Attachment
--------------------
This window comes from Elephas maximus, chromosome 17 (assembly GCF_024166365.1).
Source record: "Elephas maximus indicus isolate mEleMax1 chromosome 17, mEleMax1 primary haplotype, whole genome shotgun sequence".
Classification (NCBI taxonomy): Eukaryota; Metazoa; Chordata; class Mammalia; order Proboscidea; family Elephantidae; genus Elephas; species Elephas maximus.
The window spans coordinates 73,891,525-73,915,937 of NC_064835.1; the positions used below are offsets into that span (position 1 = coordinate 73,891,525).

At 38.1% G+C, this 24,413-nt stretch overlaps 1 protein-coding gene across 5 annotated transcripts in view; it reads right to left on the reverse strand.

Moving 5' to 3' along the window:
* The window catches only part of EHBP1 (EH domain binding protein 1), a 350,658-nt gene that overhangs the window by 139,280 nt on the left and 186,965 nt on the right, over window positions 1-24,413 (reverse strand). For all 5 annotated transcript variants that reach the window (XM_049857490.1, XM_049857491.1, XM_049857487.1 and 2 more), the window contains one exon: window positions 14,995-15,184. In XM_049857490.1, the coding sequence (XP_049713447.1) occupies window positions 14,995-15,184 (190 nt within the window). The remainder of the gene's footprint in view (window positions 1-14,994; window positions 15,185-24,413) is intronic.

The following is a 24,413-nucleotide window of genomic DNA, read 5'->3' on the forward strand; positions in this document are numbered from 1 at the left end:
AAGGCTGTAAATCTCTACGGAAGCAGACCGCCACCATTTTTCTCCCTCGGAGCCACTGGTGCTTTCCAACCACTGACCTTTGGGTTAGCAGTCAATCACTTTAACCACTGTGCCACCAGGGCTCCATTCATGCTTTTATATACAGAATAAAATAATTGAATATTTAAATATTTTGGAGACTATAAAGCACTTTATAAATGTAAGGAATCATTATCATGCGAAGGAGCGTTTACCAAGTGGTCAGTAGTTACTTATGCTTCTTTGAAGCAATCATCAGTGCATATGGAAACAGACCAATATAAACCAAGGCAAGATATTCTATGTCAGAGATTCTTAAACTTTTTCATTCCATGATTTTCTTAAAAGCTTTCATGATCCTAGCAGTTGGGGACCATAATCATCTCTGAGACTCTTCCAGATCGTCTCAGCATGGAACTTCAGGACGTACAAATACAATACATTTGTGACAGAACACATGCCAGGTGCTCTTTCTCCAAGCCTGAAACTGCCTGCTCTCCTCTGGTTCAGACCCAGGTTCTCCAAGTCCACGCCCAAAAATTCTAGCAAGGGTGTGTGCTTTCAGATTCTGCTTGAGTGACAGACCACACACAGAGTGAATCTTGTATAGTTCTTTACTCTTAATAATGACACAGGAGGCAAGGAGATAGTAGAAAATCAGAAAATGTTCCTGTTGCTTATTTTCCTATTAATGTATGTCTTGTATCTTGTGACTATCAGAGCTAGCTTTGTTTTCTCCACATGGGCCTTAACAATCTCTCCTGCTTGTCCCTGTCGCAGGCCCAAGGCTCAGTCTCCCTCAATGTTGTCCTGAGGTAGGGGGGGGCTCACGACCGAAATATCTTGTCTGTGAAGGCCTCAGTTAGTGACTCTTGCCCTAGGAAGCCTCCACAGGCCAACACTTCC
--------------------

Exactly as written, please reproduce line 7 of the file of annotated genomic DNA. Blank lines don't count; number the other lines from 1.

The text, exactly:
* The window catches only part of EHBP1 (EH domain binding protein 1), a 350,658-nt gene that overhangs the window by 139,280 nt on the left and 186,965 nt on the right, over window positions 1-24,413 (reverse strand). For all 5 annotated transcript variants that reach the window (XM_049857490.1, XM_049857491.1, XM_049857487.1 and 2 more), the window contains one exon: window positions 14,995-15,184. In XM_049857490.1, the coding sequence (XP_049713447.1) occupies window positions 14,995-15,184 (190 nt within the window). The remainder of the gene's footprint in view (window positions 1-14,994; window positions 15,185-24,413) is intronic.